Building a Staircase

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Science  03 Mar 2006:
Vol. 311, Issue 5765, pp. 1215
DOI: 10.1126/science.311.5765.1215b

Despite carbon's propensity to adopt a tetrahedral bonding geometry, chemists have managed over the years to squeeze it into a wide range of strained shapes, such as cubes and dodecahedra. However, it was remarkable to find that anaerobic Candidatus “Brocadia anammoxidans” bacteria, which are presumably more concerned with function than geometry, produce a fatty acid derivative in which the acyl chain is tethered to five cyclobutane rings, fused through shared edges as in a staircase. Despite an estimated strain energy of 75 kcal/mol, this molecule is a primary component of the intracellular membrane in which ammonia is metabolized.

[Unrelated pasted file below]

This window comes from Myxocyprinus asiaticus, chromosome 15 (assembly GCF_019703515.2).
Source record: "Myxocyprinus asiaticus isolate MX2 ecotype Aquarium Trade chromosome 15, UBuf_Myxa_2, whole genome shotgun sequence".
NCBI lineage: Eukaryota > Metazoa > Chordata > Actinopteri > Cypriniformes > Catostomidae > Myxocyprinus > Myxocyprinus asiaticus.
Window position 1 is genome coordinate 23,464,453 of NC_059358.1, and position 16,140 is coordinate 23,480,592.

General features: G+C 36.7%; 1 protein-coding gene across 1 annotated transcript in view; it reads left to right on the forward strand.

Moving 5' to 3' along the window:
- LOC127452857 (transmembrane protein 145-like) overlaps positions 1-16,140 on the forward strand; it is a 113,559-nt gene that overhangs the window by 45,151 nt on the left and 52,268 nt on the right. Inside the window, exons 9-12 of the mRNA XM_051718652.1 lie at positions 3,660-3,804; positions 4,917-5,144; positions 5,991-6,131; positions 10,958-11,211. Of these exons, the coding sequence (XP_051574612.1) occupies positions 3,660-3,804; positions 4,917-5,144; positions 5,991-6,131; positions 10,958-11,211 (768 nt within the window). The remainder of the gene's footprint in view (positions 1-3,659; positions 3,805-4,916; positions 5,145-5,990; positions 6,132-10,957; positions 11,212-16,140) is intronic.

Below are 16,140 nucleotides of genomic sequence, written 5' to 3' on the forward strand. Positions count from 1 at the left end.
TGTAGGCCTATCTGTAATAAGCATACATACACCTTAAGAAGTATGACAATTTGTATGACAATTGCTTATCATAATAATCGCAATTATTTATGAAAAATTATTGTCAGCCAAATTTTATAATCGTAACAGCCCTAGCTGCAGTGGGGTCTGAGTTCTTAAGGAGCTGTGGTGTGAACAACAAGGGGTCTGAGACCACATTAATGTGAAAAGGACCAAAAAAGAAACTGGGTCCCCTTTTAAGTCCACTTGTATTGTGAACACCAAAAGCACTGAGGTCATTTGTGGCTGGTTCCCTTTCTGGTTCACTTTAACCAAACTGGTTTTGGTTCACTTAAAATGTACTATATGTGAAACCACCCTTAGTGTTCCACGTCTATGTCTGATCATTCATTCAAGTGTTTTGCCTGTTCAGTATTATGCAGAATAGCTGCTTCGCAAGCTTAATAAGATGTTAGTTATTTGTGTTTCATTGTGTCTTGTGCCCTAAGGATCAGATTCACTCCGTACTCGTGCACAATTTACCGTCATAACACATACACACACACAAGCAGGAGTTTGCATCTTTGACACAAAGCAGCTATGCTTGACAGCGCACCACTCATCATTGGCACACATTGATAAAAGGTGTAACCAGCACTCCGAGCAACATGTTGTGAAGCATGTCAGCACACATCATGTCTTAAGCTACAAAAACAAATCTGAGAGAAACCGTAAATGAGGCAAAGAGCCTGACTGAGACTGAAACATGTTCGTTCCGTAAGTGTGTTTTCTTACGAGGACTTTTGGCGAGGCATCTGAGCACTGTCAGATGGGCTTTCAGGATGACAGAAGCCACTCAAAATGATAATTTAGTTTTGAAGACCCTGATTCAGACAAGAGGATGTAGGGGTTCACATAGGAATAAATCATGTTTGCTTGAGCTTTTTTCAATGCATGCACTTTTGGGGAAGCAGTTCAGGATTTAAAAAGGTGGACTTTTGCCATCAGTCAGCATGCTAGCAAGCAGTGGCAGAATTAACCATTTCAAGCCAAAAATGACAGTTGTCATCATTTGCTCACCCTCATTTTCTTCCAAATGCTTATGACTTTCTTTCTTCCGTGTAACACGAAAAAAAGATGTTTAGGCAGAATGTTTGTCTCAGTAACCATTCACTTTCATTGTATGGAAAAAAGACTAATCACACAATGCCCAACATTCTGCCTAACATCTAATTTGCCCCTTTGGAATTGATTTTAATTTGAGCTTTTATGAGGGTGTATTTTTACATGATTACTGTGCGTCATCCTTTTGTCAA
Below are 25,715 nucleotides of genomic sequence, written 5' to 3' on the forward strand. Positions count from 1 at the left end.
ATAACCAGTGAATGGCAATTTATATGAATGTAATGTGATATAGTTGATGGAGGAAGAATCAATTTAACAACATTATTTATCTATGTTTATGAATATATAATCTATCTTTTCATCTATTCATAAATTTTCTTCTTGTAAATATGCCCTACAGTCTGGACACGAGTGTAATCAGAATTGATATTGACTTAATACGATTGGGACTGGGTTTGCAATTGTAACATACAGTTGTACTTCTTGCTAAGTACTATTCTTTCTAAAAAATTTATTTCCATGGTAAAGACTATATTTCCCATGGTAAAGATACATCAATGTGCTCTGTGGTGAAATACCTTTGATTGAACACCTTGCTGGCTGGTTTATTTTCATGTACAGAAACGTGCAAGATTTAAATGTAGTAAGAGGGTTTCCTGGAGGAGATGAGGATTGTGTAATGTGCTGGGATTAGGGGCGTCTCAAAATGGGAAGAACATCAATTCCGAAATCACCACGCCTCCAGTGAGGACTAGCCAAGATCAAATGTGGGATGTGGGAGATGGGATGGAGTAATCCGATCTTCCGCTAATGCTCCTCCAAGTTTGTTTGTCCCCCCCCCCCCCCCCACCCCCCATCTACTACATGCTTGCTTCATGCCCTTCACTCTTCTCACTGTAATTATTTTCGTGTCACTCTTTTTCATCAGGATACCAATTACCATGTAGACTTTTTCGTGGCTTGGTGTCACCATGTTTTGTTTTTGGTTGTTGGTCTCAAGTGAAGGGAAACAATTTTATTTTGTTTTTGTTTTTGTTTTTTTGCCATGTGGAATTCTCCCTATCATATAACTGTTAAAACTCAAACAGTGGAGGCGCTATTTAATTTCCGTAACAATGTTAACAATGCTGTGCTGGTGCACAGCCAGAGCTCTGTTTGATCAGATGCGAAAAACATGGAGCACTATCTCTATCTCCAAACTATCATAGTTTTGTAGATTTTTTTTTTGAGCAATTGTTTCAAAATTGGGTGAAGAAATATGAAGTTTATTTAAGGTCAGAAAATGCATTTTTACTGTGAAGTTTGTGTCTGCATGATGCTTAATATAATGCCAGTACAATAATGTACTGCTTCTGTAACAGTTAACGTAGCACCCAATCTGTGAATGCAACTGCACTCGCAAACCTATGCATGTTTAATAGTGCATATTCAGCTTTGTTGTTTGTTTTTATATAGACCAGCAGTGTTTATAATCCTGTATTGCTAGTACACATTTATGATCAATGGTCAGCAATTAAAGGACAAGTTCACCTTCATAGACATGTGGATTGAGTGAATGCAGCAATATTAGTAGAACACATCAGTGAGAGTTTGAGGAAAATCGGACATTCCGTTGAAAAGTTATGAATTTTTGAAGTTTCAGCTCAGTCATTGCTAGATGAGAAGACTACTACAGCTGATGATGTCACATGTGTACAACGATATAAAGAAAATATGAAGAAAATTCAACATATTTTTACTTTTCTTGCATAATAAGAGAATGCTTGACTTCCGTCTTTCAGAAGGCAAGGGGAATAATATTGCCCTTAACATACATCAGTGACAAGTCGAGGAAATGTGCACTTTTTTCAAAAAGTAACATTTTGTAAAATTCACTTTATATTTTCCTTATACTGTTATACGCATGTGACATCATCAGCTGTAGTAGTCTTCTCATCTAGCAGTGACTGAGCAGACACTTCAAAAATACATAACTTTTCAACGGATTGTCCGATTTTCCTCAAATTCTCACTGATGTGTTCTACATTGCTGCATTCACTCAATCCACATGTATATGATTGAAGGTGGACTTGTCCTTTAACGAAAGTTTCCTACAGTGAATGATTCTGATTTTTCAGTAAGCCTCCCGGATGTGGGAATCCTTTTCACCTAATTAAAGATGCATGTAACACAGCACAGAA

Mascitti and Corey previously synthesized this compound in racemic form and have now achieved an efficient asymmetric synthesis, in which the C8 carboxylate chain is bound to one specific external corner of the staircase motif. The authors achieved enantioselection through the use of a bulky dimethylphenylsilyl group, which directed cyclopentenone orientation in the photoinduced [2+2] cycloaddition that formed the fourth cyclobutane ring. In general, the synthesis relied heavily on cyclizations and rearrangements induced by ultraviolet irradiation. How the bacteria make this molecule (presumably in the dark) remains a mystery. — JSY

J. Am. Chem. Soc. 128, 10.1021/ja058370g (2006).

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